Algorithm could predict acute kidney injury

Findings showed that Previse could predict the onset of AKI up to 48 hours in advance of onset, sooner than the standard hospital systems like XGBoost AKI prediction model and the Sequential Organ Failure Assessment (SOFA).

Algorithm could predict acute kidney injury

Dascena Inc., a machine learning diagnostic algorithm company that is targeting early disease intervention to improve patient care outcomes, recently published results from a study evaluating the company’s machine learning algorithm, Previse, for the earlier prediction of acute kidney injury (AKI) in Kidney International Reports.

Findings showed that Previse could predict the onset of AKI up to 48 hours in advance of onset, sooner than the standard hospital systems like XGBoost AKI prediction model and the Sequential Organ Failure Assessment (SOFA).

Previse has previously received Breakthrough Device designation from the FDA.

“AKI is a severe and complex condition that presents in many hospitalized patients, yet it is often diagnosed too late, resulting in significant kidney injury with no effective treatments to reverse damage and restore kidney function,” said David Ledbetter, chief clinical officer of Dascena. “If we are able to predict AKI onset earlier, physicians may be able to intervene sooner, reducing the damaging effects.” 

“These findings with Previse are exciting and further demonstrate the role we believe machine learning algorithms can play in disease prediction. Further, with Breakthrough Device designation from the FDA, we hope to continue to efficiently advance Previse through clinical studies so that we may be able to positively impact as many patients as possible through earlier detection,” Ledbetter added.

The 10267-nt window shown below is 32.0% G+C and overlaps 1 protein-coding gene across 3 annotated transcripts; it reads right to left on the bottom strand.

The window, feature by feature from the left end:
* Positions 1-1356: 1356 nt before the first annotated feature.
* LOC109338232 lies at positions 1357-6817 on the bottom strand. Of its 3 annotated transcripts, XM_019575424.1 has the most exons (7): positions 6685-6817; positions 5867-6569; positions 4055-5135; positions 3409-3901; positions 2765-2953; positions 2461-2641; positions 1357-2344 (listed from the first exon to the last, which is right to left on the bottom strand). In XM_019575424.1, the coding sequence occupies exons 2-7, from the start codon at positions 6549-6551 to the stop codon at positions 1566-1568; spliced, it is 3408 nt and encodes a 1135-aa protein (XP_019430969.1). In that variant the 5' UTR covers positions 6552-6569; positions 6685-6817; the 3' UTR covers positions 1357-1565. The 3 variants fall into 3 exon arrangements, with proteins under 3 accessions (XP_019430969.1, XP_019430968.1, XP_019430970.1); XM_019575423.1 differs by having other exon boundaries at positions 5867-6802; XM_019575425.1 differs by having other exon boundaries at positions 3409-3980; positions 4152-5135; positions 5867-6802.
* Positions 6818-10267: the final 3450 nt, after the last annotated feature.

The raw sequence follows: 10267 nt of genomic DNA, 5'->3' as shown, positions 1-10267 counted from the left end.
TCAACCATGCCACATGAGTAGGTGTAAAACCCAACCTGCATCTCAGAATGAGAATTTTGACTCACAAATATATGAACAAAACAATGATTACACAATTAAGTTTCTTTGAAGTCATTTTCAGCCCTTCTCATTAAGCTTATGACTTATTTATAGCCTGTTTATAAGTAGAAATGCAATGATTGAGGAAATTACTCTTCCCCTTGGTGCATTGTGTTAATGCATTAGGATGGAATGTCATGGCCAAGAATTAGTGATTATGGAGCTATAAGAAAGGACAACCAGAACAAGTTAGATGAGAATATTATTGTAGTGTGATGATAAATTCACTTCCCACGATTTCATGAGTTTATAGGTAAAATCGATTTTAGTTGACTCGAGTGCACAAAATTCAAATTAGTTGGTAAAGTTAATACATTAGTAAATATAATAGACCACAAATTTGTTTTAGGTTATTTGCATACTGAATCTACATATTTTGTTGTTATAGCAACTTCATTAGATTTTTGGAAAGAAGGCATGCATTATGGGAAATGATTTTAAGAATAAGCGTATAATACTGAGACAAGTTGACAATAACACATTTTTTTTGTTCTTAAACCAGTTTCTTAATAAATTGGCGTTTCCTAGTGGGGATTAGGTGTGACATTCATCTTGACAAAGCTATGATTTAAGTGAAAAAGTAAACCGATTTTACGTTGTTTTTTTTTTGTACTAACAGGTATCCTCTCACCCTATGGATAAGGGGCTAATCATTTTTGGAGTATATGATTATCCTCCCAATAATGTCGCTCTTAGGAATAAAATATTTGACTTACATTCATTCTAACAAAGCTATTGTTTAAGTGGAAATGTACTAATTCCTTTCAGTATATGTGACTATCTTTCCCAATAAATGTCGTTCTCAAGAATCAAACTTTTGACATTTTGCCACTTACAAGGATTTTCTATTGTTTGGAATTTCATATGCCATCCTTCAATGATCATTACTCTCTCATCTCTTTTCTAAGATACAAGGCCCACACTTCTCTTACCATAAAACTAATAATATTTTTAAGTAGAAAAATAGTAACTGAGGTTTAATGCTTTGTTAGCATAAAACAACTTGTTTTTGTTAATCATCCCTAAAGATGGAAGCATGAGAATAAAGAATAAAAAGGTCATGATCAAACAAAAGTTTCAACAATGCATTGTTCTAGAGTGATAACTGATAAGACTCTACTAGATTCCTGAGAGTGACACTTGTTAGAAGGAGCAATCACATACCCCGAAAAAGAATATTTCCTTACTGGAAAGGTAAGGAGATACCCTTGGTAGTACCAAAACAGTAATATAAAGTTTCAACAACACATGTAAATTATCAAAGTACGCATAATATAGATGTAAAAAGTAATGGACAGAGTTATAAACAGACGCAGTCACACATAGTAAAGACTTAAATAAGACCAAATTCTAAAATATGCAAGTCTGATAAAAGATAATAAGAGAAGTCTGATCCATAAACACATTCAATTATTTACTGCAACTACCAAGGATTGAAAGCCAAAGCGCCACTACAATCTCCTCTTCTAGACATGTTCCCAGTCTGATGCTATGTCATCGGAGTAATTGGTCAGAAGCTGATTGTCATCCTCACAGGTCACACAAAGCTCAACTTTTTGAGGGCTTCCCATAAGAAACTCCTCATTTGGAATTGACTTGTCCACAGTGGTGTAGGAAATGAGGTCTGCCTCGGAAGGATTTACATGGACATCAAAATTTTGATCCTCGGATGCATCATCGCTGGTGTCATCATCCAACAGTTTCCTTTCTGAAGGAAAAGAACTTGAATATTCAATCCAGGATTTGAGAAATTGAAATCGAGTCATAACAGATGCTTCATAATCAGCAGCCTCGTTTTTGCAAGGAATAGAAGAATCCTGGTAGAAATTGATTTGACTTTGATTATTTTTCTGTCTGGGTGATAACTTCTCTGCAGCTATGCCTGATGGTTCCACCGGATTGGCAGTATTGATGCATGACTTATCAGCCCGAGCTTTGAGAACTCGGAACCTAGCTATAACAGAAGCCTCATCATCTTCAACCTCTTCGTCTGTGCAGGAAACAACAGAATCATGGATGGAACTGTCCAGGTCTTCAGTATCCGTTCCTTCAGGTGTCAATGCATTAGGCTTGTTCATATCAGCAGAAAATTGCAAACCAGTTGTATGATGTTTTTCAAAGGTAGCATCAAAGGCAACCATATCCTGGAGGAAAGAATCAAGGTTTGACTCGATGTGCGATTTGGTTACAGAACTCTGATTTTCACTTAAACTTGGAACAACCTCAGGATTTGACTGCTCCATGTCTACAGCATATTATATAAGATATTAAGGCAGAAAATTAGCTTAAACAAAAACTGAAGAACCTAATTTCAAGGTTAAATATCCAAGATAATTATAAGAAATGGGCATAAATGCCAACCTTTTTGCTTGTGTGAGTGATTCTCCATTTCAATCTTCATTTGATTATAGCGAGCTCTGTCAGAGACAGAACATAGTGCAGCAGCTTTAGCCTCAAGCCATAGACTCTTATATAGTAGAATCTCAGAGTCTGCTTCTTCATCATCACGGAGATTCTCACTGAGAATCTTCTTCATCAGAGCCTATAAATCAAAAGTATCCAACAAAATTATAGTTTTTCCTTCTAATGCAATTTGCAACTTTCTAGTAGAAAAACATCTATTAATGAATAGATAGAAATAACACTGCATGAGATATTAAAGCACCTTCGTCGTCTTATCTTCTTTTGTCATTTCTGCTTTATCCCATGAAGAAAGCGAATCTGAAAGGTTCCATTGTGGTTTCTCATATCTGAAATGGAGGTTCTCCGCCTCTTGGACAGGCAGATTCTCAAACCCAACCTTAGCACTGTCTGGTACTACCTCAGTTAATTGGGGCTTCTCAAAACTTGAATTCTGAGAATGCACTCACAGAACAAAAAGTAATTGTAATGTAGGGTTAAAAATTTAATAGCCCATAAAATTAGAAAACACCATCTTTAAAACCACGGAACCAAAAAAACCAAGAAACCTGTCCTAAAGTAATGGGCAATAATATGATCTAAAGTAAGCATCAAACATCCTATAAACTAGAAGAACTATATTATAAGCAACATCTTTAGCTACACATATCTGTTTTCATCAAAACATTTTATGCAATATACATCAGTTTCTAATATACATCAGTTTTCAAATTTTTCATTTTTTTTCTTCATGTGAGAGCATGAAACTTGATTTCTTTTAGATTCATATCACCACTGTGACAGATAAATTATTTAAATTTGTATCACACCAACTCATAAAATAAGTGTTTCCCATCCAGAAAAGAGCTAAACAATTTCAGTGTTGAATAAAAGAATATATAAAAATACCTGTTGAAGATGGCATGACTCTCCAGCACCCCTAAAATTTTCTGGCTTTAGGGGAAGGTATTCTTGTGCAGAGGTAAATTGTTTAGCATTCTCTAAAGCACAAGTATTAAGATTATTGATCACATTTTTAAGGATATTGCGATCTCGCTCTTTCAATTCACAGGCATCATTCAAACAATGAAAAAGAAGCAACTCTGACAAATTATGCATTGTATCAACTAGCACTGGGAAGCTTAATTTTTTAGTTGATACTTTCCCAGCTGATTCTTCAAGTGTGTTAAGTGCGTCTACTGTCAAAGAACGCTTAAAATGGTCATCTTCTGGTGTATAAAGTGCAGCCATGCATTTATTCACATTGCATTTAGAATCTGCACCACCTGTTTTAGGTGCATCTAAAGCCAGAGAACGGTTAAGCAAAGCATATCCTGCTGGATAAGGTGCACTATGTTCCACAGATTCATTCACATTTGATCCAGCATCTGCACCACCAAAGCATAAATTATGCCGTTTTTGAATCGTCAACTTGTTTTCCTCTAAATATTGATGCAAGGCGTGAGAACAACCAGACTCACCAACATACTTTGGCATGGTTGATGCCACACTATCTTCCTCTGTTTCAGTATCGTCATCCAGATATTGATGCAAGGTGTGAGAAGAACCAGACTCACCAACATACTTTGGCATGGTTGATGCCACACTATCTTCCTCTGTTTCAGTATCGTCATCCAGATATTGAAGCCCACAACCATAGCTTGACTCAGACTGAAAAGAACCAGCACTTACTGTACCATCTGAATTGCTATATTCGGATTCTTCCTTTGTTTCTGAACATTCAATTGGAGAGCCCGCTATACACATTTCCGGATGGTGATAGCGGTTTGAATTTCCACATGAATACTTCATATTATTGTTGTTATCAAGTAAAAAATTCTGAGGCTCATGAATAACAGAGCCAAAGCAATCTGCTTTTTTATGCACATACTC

The study was conducted to evaluate the ability of Previse to predict for Stage 2 or 3 AKI, as defined by KDIGO guidelines, compared to XGBoost and SOFA. Using convolutional neural networks and patient electronic health record data, 12,347 patient encounters were analyzed, and measurements included “area under the receiver operating characteristic” (AUROC) curve, positive predictive value (PPV), and a battery of additional performance metrics for advanced prediction of AKI onset. 

Findings from the study demonstrated that on a holdout test set, the algorithm attained an AUROC of 0.86, compared to 0.65 and 0.70 for XGBoost and SOFA, respectively. As for the PPV, it scored 0.24, relative to a cohort AKI prevalence of 7.62 percent, for long-horizon AKI prediction at a 48-hour window prior to onset.

Both TXR-1208 and TXR-1210 also showed significant decreases in myofibroblast activation, significant decrease in infiltrating T cells and excellent tolerability by body weight.

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